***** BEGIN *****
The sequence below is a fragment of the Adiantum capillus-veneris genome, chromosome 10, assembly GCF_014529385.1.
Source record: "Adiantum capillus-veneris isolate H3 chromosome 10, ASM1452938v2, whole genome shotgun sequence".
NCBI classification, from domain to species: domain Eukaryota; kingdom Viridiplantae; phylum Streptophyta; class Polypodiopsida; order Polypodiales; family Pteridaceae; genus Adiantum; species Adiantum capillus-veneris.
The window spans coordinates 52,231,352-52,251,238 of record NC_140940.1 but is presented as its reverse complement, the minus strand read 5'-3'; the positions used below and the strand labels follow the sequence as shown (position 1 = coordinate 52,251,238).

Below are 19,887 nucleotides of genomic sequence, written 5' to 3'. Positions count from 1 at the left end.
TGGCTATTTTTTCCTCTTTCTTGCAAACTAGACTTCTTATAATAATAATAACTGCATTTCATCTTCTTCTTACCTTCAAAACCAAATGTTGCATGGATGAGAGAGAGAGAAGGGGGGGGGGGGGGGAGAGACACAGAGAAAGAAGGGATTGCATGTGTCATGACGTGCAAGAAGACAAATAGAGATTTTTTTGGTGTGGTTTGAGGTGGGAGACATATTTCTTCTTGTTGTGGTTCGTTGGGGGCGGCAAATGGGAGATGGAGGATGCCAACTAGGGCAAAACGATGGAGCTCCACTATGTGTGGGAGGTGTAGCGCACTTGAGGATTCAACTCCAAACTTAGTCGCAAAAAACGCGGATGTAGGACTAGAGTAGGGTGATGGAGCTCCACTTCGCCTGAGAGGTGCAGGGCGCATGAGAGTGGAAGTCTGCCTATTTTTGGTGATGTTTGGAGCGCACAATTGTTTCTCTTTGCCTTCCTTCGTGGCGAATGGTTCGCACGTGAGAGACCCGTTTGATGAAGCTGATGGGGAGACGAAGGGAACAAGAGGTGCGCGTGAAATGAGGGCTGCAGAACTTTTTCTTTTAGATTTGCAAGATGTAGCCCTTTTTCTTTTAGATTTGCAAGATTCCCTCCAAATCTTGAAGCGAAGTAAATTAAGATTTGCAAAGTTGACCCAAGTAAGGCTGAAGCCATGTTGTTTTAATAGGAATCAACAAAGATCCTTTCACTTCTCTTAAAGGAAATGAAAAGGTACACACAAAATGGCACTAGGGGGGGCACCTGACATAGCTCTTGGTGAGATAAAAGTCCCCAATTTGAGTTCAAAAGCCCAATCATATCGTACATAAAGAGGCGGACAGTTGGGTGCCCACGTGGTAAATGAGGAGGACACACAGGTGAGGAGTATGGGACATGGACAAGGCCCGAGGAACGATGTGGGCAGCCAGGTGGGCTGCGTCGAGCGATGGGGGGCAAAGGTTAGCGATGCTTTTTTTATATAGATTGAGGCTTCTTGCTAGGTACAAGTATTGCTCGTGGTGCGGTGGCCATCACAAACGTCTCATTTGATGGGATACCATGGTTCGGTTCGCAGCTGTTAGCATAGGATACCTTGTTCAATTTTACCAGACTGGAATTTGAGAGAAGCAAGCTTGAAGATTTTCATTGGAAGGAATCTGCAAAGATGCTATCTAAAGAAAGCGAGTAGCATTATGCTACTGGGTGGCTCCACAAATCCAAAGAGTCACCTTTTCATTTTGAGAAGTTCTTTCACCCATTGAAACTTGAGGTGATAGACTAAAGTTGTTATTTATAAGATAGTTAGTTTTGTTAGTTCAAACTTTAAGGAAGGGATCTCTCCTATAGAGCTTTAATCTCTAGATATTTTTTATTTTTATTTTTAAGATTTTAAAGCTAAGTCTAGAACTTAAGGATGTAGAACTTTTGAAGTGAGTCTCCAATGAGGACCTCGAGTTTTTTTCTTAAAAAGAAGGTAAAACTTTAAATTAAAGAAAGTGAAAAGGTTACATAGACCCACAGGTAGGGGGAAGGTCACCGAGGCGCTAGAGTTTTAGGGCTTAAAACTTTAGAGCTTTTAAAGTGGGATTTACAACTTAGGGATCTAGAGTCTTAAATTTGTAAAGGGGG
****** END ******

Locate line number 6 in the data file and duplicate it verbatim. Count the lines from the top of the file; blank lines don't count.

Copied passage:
TGGCTATTTTTTCCTCTTTCTTGCAAACTAGACTTCTTATAATAATAATAACTGCATTTCATCTTCTTCTTACCTTCAAAACCAAATGTTGCATGGATGAGAGAGAGAGAAGGGGGGGGGGGGGGGAGAGACACAGAGAAAGAAGGGATTGCATGTGTCATGACGTGCAAGAAGACAAATAGAGATTTTTTTGGTGTGGTTTGAGGTGGGAGACATATTTCTTCTTGTTGTGGTTCGTTGGGGGCGGCAAATGGGAGATGGAGGATGCCAACTAGGGCAAAACGATGGAGCTCCACTATGTGTGGGAGGTGTAGCGCACTTGAGGATTCAACTCCAAACTTAGTCGCAAAAAACGCGGATGTAGGACTAGAGTAGGGTGATGGAGCTCCACTTCGCCTGAGAGGTGCAGGGCGCATGAGAGTGGAAGTCTGCCTATTTTTGGTGATGTTTGGAGCGCACAATTGTTTCTCTTTGCCTTCCTTCGTGGCGAATGGTTCGCACGTGAGAGACCCGTTTGATGAAGCTGATGGGGAGACGAAGGGAACAAGAGGTGCGCGTGAAATGAGGGCTGCAGAACTTTTTCTTTTAGATTTGCAAGATGTAGCCCTTTTTCTTTTAGATTTGCAAGATTCCCTCCAAATCTTGAAGCGAAGTAAATTAAGATTTGCAAAGTTGACCCAAGTAAGGCTGAAGCCATGTTGTTTTAATAGGAATCAACAAAGATCCTTTCACTTCTCTTAAAGGAAATGAAAAGGTACACACAAAATGGCACTAGGGGGGGCACCTGACATAGCTCTTGGTGAGATAAAAGTCCCCAATTTGAGTTCAAAAGCCCAATCATATCGTACATAAAGAGGCGGACAGTTGGGTGCCCACGTGGTAAATGAGGAGGACACACAGGTGAGGAGTATGGGACATGGACAAGGCCCGAGGAACGATGTGGGCAGCCAGGTGGGCTGCGTCGAGCGATGGGGGGCAAAGGTTAGCGATGCTTTTTTTATATAGATTGAGGCTTCTTGCTAGGTACAAGTATTGCTCGTGGTGCGGTGGCCATCACAAACGTCTCATTTGATGGGATACCATGGTTCGGTTCGCAGCTGTTAGCATAGGATACCTTGTTCAATTTTACCAGACTGGAATTTGAGAGAAGCAAGCTTGAAGATTTTCATTGGAAGGAATCTGCAAAGATGCTATCTAAAGAAAGCGAGTAGCATTATGCTACTGGGTGGCTCCACAAATCCAAAGAGTCACCTTTTCATTTTGAGAAGTTCTTTCACCCATTGAAACTTGAGGTGATAGACTAAAGTTGTTATTTATAAGATAGTTAGTTTTGTTAGTTCAAACTTTAAGGAAGGGATCTCTCCTATAGAGCTTTAATCTCTAGATATTTTTTATTTTTATTTTTAAGATTTTAAAGCTAAGTCTAGAACTTAAGGATGTAGAACTTTTGAAGTGAGTCTCCAATGAGGACCTCGAGTTTTTTTCTTAAAAAGAAGGTAAAACTTTAAATTAAAGAAAGTGAAAAGGTTACATAGACCCACAGGTAGGGGGAAGGTCACCGAGGCGCTAGAGTTTTAGGGCTTAAAACTTTAGAGCTTTTAAAGTGGGATTTACAACTTAGGGATCTAGAGTCTTAAATTTGTAAAGGGGG